You can also filter IEEE 802-encapsulated packets on output. SNAP frames also must pass any applicable Ethernet type-code access list. The access list you create is applied just before sending out a frame to an interface.

To filter these packets on input or output, use the following commands in interface configuration mode, as needed:

Command
Purpose

Router(config-if)# bridge-group bridge-group input-lsap-list access-list-number

Adds a filter for IEEE 802-encapsulated packets on input.

Router(config-if)# bridge-group bridge-group output-lsap-list access-list-number

Adds a filter for IEEE 802-encapsulated packets on output.


Access lists for Ethernet- and IEEE 802-encapsulated packets affect only bridging functions. You cannot use such access lists to block frames with protocols that are being routed.

Defining and Applying Extended Access Lists

If you are filtering by the MAC-layer address, whether it is by a specific MAC address, vendor code, or protocol type, you can define and apply extended access lists. Extended access lists allow finer granularity of control. They allow you to specify both source and destination addresses and arbitrary bytes in the packet.

To define an extended access list, use the following command in global configuration mode:

Command
Purpose

Router(config)# access-list access-list-number {permit | deny} source source-mask destination destination-mask offset size operator operand

Defines an extended access list for finer control of bridged traffic.


To apply an extended access list to an interface, use the following commands in interface configuration mode, as needed:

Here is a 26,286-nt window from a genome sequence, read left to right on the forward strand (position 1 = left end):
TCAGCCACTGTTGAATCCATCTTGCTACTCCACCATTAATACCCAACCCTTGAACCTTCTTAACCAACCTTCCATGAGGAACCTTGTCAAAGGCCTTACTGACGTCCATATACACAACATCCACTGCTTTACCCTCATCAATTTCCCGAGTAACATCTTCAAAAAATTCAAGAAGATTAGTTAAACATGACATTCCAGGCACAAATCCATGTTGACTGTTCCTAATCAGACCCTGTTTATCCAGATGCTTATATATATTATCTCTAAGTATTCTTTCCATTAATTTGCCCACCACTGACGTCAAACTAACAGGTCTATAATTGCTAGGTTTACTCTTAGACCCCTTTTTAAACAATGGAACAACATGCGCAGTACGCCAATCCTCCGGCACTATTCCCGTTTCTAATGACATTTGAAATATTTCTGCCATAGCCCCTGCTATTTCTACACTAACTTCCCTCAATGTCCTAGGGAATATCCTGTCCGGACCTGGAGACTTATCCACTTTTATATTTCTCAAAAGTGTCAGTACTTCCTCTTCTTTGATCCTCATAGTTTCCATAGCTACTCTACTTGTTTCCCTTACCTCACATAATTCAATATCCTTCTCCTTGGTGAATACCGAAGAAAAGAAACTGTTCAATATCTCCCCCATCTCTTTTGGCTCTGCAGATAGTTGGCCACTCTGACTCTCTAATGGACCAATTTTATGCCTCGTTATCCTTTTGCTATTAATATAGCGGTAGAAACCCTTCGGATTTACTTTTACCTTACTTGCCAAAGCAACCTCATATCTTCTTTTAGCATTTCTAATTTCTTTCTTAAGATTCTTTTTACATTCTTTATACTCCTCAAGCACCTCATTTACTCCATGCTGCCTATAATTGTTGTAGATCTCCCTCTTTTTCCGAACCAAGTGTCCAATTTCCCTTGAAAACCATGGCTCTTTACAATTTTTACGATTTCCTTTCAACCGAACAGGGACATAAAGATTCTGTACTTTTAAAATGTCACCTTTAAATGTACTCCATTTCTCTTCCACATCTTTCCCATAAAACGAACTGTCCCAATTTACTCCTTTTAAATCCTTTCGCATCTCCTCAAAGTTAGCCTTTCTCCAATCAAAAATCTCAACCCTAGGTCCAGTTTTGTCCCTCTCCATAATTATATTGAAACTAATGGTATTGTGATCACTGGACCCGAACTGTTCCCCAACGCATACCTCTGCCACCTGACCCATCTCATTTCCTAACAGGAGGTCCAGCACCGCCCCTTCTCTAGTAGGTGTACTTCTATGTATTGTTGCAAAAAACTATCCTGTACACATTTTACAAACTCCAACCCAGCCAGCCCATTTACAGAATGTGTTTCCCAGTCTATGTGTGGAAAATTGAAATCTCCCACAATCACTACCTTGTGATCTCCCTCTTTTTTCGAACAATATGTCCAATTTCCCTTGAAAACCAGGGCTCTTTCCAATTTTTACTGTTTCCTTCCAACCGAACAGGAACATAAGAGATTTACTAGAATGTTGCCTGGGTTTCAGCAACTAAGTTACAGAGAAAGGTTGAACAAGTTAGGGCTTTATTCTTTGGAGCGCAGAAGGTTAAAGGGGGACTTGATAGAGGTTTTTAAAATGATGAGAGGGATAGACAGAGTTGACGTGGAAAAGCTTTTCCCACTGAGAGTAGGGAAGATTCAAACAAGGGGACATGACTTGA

Command
Purpose

Router(config-if)# bridge-group bridge-group input-pattern-list access-list-number

Applies an extended access list to the packets being received by an interface.

Router(config-if)# bridge-group bridge-group output-pattern-list access-list-number

Applies an extended access list to the packet being sent by an interface.


After an access list is created initially, any subsequent additions (possibly entered from the terminal) are placed at the end of the list. In other words, you cannot selectively add or remove access list command lines from a specific access list.


Caution Because of their complexity, only use extended access lists if you are very familiar with the Cisco IOS software. Further, do not specify an offset value that is greater than the size of the packet.

Filtering LAT Service Announcements

The bridging software allows you to filter LAT frames. LAT bridge filtering allows the selective inclusion or exclusion of LAT multicast service announcements on a per-interface basis.


Note The LAT filtering commands are not implemented for Token Ring interfaces.


In the LAT protocol, a group code is defined as a decimal number in the range 0 to 255. Some of the LAT configuration commands take a list of group codes; this is referred to as a group code list. The rules for entering numbers in a group code list follow:

Entries can be individual group code numbers separated with a space. (The Digital LAT implementation specifies that a list of numbers be separated by commas; however, our implementation expects the numbers to be separated by spaces.)

Entries can also specify a range of numbers. This is done by separating an ascending order range of group numbers with hyphens.